SPOKANE – Pharmaceutical sciences Ph.D. student Victor Bii is working on a project to understand how breast cancer spreads to other parts of the body, a process known as metastasis. Metastasis to vital organs is what causes lethality in breast cancer, so studying this process is key to identifying new therapies.
Victor is using a retrovirus that normally causes leukemia to identify how breast cancer spreads into other tissues like bone and lung. The research takes advantage of the viruses’ ability to insert its DNA into the genome of a human cell. The virus then acts like a molecular tag to identify genes that get altered and lead to metastases. Using this approach Bii has now tagged genes that appear to be involved in the breast cancer metastasis. He is now working to determine how these genes are involved in metastasis.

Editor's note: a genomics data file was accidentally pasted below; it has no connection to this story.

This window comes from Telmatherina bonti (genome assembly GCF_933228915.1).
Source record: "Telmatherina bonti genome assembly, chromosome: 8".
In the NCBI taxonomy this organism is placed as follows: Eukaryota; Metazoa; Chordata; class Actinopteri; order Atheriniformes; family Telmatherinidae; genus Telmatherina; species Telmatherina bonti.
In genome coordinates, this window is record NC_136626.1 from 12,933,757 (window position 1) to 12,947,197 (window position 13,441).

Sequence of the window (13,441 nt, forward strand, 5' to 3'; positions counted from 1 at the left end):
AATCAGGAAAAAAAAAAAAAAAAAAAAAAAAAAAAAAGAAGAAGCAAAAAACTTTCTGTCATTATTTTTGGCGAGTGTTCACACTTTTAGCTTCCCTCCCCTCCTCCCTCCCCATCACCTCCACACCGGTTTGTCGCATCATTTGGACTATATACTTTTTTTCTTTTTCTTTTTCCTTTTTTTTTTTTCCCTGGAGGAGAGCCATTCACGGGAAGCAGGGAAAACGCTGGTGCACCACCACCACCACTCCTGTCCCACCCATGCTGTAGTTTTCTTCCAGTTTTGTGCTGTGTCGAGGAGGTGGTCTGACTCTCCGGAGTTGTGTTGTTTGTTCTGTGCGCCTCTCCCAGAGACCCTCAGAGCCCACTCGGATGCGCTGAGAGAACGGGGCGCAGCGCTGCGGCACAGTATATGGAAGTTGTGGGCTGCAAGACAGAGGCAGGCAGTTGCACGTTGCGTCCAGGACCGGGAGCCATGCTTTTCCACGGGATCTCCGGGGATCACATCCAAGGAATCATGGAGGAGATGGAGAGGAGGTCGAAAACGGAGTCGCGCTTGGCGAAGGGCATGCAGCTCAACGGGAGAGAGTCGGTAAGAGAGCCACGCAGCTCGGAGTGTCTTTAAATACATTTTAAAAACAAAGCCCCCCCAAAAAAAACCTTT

This research is part of a broader effort in the laboratory of Associate Professor Grant Trobridge to identify new therapeutic targets to treat cancer. “Victor’s research has identified some exciting new genes that we hope can be targeted with new drugs to stop or slow metastases,” Trobridge said. His group recently published their findings using a similar approach to identify genes involved in prostate cancer in the journal Molecular Cancer.
Read more here: http://www.molecular-cancer.com/content/13/1/120
[January 14, 2015] Grant D. Trobridge